Andy Warhol - Modern & Contemporary Art: Evening & Day Sale London Thursday, June 27, 2024 | Phillips
  • “I had energy and wanted to rush home and paint and stop doing society portraits.”
    —Andy Warhol
    A quintessentially Warholian image, Panda Drummer (Toy Series) exemplifies the artist’s unique ability to appropriate powerful symbols of popular postwar culture, using them at once to celebrate this age of commodity consumption and to provoke a more astute cultural commentary on these social forces. Depicting a wind-up panda toy with an endearingly childish palette of primary colours and expressionistic lines which energise its infinite stream of drumming, the work taps into a tender and joyful nostalgia which works on both an individual and collective level. 
    Throughout his career, Warhol remained fascinated by popular culture, consumer objects, and the celebrity icons of the age, producing a body of work that itself shaped the visual landscape of the second half of the 20th century in profound ways. The image of the panda drummer was conceived to form part of a series of toy paintings, Pictures for Children, commissioned by art dealer Bruno Bischofberger for an exhibition at his Zurich gallery in 1983. In traditional Warholian style, he depicts the toys with a commercial flair, where the flat broad planes of colour and prominent contours emulate the aesthetics of their boxes and packaging. However, offering a rare glimpse of sentimentality, the subjects are sourced from Warhol’s own extensive collection of vintage toys which he had built as a child and continued to assemble in adulthood. The artist had suffered with chronic illness for much of his early life and spent long periods bedbound, a time spent reading comic books and magazines which proved to have an enduring influence on his later artmaking. Lost in a delightfully simple world of play removed from our own, Warhol’s charming drumming panda is animated by an immediately recognisable and infectious joy. Although made for children, the work is truly inclusive, encouraging the viewer - and the artist himself - to return to the escapist freedoms and comforts of childhood imagination.  
    In his later work, Warhol became increasingly invested in the emotions, anxieties, and geopolitical contexts of the age. The detached polished appearance of his silkscreen works became liberated by dynamic gestural strokes of paint and his iconography shifted from Soup Cans to Hammer and Sickles, from Marilyn to Mao. The same year Pictures for Children was exhibited, a US nuclear missile strike was falsely detected by the Soviet Union leading to a brief yet tense moment where the world stood on the brink of war once again. Panda Drummer offers a harmonious contrast to the volatile realities of a conflicted and divided world by encapsulating a shared sentimental experience of childhood play, serving as an enduring mark of Warhol’s ability to turn our most overlooked, everyday objects back on ourselves, as mirrors of our contemporary condition.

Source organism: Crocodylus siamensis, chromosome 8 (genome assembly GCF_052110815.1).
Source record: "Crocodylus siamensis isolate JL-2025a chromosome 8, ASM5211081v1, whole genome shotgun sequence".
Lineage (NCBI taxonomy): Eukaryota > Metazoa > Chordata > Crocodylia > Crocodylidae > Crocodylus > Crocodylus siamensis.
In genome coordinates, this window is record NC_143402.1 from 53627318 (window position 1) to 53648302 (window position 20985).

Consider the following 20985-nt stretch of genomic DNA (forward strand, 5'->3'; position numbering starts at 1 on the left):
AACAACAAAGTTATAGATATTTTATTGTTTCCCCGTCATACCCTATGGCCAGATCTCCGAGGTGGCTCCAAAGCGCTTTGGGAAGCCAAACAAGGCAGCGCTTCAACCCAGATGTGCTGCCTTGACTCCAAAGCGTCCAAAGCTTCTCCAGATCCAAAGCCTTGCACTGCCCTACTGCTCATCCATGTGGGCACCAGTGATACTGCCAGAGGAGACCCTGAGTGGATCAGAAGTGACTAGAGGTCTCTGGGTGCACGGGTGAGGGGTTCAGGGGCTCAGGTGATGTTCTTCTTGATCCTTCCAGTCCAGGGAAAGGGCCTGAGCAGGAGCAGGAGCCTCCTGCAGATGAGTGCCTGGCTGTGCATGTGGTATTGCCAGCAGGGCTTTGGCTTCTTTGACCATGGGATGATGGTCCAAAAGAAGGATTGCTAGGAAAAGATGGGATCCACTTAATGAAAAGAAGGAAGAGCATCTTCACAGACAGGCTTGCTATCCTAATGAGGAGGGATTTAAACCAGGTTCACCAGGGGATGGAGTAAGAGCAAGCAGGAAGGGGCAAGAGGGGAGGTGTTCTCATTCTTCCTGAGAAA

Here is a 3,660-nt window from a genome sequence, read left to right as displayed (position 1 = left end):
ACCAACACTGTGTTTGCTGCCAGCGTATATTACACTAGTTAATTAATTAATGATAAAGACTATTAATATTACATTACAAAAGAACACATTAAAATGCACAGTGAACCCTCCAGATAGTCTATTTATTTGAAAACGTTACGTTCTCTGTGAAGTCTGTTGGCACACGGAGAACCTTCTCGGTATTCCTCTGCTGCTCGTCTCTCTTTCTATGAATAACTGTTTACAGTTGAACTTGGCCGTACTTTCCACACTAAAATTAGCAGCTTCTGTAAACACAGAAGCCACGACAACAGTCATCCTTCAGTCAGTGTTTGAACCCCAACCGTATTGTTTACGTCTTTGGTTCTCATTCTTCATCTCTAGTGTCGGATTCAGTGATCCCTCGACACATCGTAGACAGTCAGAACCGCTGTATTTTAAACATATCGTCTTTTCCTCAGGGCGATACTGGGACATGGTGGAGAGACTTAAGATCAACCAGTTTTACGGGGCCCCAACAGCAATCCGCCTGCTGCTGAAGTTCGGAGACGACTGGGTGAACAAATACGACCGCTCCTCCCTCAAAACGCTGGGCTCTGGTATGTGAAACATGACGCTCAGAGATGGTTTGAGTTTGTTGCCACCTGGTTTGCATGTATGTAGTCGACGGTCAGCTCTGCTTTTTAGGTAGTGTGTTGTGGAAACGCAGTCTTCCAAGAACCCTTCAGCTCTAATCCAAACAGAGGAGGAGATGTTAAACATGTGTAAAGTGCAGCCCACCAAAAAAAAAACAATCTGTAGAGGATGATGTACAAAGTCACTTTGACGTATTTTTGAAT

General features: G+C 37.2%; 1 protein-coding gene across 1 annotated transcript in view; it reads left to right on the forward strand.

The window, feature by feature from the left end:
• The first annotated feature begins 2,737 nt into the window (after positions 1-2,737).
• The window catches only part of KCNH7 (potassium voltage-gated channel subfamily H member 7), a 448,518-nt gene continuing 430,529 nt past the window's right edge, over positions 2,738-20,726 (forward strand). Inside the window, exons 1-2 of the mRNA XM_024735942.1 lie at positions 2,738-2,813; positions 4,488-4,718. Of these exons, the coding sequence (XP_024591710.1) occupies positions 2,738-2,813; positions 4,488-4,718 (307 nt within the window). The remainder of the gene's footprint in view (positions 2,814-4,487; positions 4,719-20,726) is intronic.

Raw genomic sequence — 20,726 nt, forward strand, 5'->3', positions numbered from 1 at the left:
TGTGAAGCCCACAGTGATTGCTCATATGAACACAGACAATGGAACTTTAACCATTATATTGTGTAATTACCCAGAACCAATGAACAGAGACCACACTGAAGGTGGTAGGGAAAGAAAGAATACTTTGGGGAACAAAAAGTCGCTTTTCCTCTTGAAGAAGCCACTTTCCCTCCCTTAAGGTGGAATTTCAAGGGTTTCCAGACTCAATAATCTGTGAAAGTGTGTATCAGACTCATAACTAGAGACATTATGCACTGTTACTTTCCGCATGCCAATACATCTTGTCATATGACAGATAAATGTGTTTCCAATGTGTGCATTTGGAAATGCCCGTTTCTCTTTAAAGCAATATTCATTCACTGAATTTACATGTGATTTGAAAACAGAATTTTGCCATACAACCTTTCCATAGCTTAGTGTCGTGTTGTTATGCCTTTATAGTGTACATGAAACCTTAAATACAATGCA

• Provenance

      Peder Bonnier, New York​
      Private Collection, United States​
      Clearwater Contemporary​
      Opera Gallery, Monaco​
      Acquired from the above by the present owner

    • Artist Biography

      Andy Warhol

      American • 1928 - 1987

      Andy Warhol was the leading exponent of the Pop Art movement in the U.S. in the 1960s. Following an early career as a commercial illustrator, Warhol achieved fame with his revolutionary series of silkscreened prints and paintings of familiar objects, such as Campbell's soup tins, and celebrities, such as Marilyn Monroe. Obsessed with popular culture, celebrity and advertising, Warhol created his slick, seemingly mass-produced images of everyday subject matter from his famed Factory studio in New York City. His use of mechanical methods of reproduction, notably the commercial technique of silk screening, wholly revolutionized art-making.

      Working as an artist, but also director and producer, Warhol produced a number of avant-garde films in addition to managing the experimental rock band The Velvet Underground and founding Interview magazine. A central figure in the New York art scene until his untimely death in 1987, Warhol was notably also a mentor to such artists as Keith Haring and Jean-Michel Basquiat.


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Panda Drummer (Toy Series)

signed and dated 'Andy Warhol 83' and stamped by The Andy Warhol Foundation for the Visual Arts, Inc., New York and numbered 'A117.09' on the overlap​
acrylic and silkscreen ink on canvas​
35.6 x 27.9 cm (14 x 10 7/8 in.)
Executed in 1983.

Full Cataloguing

£120,000 - 180,000 

Sold for £184,150

Contact Specialist

Louise Simpson
Associate Specialist
+44 7887 473 568

Modern & Contemporary Art: Evening & Day Sale

London Auction 27 June 2024